Playtest with a wide variety of people. The play testers Yoyogames invited were really good, but most of them were also heading into game development. We could have done a better job if we had had some little children or grandparents play the game as well. I realized this after returning home and showing the game to my friends and seeing them have a really hard time getting past infamous level 5. So it was great feedback to make the levels harder, but what we missed was the feedback from the non-gamers as to where the game was too hard.
The day after
The day after Rick ‘O Shea was published on Google Play and iTunes it got featured on Kotaku, who made it ‘Gaming App of the Day’. I remember Andrew McCluskey, an employee at Yoyogames who became a good friend, coming over to my desk, tabbing me on the shoulder and telling me ‘Dude.. you’re on Kotaku’. Pocketgamer was next, giving the game a Silver Reward and a few other smaller websites gave some pretty nice reviews.
Checking some of the first levels of the game and looking at my bank account made me doubt whether or not my game was really as good as it could have been
A few months later, in March, Rick ‘O Shea got featured on Google play. I have an iPhone but I got a photo from one of my friends who saw the game sitting right next to the new Angry Birds Space and Sims. That really good news and as I heard later, caused for some 80k extra downloads per day. All this was great, but the best feeling I have comes from the fact that the game still has a 4 out of 5 star rating with 3300+ votes. That made the game my greatest success so far. But even though Rick ‘O Shea was such a great success, I realize I also made some mistakes. Checking some of the first levels of the game and looking at my bank account made me doubt whether or not my game was really as good as it could have been.
After creating Rick ‘O Shea (Apple AppStore & Google Play store), Kjell decided to move forward and work for a new exciting company called Tingly Games as a Gamemaker developer. In his spare time, Kjell is still working on his own games. For example, he collaborated with NextGamez and Gamious on a hidden object game called Excursions of Evil, which is to be launched soon. If you are interested in what he’s currently up to, check out Kjell’s blog.
Located in Gothenburg, Swedens second largest city, Free Lunch Design employs a creative team that produces world class games for multiple platforms. The team has produced over 70 games for PC/Mac and iOS/Android so far; some of them have been downloaded millions of times. Free Lunch Design is looking to keep innovating and develop games that will knock your socks of, no matter what platform or genre. In this article we will focus on describing some major events in the development of Icy Tower 2.
A successful release of a Facebook version of Icy Tower in 2009 solidified the pursuit for B2C, and a name change to Free Lunch Design confirmed the decision.
Free Lunch Design was originally a one-man-army (consisting of Johan Peitz ) making retro-inspired PC games for free download. Out of the numerous games released, one of them stood head and shoulders above the rest: Icy Tower. Since its release in 2001, it became especially popular among young students around the world, in part due to the ease in which it could be installed on a school computer. The simple and fun game found a following and lived a life of its own for the remainder of the 00’s. Meanwhile, Johan Peitz joined forces with local game developers Muskedunder, to create advergames. Soon Muskedunder aimed to change focus from B2B to B2C, and to build on the previous success of Icy Tower became the obvious first step. A successful release of a Facebook version of Icy Tower in 2009 solidified the pursuit for B2C, and a name change to Free Lunch Design confirmed the decision.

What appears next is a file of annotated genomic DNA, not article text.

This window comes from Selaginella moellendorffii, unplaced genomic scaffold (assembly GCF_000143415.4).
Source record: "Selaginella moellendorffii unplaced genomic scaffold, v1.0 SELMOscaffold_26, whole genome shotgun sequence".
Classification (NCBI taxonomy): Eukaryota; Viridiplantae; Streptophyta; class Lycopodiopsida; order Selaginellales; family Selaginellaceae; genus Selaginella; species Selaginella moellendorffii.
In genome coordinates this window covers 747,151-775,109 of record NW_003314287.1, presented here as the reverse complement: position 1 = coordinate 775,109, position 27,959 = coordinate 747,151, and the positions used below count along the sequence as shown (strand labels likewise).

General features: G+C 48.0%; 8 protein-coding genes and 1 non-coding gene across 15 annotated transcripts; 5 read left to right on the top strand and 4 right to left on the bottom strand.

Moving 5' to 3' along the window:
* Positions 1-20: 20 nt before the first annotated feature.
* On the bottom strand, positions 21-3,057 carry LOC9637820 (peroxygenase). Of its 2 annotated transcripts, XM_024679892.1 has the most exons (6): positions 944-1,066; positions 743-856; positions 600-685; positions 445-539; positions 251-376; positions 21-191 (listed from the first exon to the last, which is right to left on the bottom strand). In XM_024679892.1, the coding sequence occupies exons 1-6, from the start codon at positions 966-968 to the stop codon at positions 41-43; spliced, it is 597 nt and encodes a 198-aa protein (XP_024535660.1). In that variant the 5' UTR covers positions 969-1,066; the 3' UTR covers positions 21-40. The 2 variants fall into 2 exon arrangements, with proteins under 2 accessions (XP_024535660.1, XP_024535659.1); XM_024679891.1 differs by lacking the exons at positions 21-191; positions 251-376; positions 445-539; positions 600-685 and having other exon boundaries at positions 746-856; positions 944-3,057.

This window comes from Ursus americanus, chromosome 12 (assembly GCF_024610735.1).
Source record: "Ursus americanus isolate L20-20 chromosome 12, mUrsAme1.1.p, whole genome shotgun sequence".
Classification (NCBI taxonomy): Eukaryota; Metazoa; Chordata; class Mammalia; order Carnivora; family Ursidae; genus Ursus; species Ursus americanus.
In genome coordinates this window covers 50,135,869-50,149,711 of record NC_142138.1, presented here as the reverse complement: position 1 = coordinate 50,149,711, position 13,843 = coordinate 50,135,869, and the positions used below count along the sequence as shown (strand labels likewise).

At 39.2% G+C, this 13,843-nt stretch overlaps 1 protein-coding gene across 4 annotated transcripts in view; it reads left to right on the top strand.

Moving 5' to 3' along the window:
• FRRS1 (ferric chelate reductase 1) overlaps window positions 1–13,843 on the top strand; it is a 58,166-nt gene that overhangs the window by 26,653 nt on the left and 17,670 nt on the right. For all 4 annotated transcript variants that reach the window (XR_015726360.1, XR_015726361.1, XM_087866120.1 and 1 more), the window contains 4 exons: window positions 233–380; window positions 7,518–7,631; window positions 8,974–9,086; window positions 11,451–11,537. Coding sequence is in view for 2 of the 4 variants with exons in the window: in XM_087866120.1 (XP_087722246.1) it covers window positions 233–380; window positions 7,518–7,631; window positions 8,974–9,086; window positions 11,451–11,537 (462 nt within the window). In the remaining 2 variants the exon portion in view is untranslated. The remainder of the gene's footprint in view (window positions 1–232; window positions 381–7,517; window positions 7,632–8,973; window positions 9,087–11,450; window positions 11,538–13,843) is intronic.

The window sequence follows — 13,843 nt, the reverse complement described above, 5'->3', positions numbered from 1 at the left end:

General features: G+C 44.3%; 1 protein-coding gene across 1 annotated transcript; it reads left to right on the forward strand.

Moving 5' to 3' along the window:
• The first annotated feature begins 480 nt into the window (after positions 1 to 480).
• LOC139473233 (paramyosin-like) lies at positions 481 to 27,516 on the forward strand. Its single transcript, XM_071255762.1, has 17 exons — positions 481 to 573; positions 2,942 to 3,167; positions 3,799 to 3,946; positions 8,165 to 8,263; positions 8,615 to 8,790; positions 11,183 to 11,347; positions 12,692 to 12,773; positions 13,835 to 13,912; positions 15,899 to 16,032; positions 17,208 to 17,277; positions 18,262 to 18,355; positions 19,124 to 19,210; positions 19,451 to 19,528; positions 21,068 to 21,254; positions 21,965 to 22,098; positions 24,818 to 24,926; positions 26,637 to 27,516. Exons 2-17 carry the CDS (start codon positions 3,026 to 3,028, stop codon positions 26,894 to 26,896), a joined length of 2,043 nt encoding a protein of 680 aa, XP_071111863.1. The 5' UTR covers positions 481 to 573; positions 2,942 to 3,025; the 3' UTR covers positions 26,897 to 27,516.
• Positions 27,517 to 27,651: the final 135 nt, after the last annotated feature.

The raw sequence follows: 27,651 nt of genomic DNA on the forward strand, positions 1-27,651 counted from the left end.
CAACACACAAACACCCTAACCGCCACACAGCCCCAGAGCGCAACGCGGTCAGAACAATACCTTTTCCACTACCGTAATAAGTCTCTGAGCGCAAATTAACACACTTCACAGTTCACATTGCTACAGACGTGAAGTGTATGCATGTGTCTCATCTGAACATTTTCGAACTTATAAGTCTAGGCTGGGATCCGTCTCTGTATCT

Once mobile gaming became the next big thing, we knew the time for Icy Tower 2 had come. The game hit the app store in November of 2012, containing several exciting changes from the original to keep it fresh and suitable for handheld devices. The release was another success with 1 million downloads in 10 days, which led to the decision to bring the game to Android.
The Game Design Gauntlet
Game director Johan Peitz had the initial game design responsibility. This was during the early phase of the production, where the game had to have the “Icy Tower feeling”, something Johan has a unique sense for. Shortly after we completed a good version of the core game play, Johan had a son. This meant he was leaving us for more than a month in a critical stage of development: fine tuning the gameplay and evaluating new features. Luckily game designer Jimmy Öman jumped in to take over where Johan left off.
Johan’s short leave could have gone horribly wrong, but in the end just cost us a little bit of extra time. Actually, it led to a new way of working with game design proposals. Johan and Jimmy are game designers with different approaches and strengths. The key was not to let egos run the show, but to allow them to contribute mainly with their respective strengths. We went all in with this approach, involving the entire team in the game design. This made the differences between the designers play a proportionally small part and tapped into the full potential of each team member.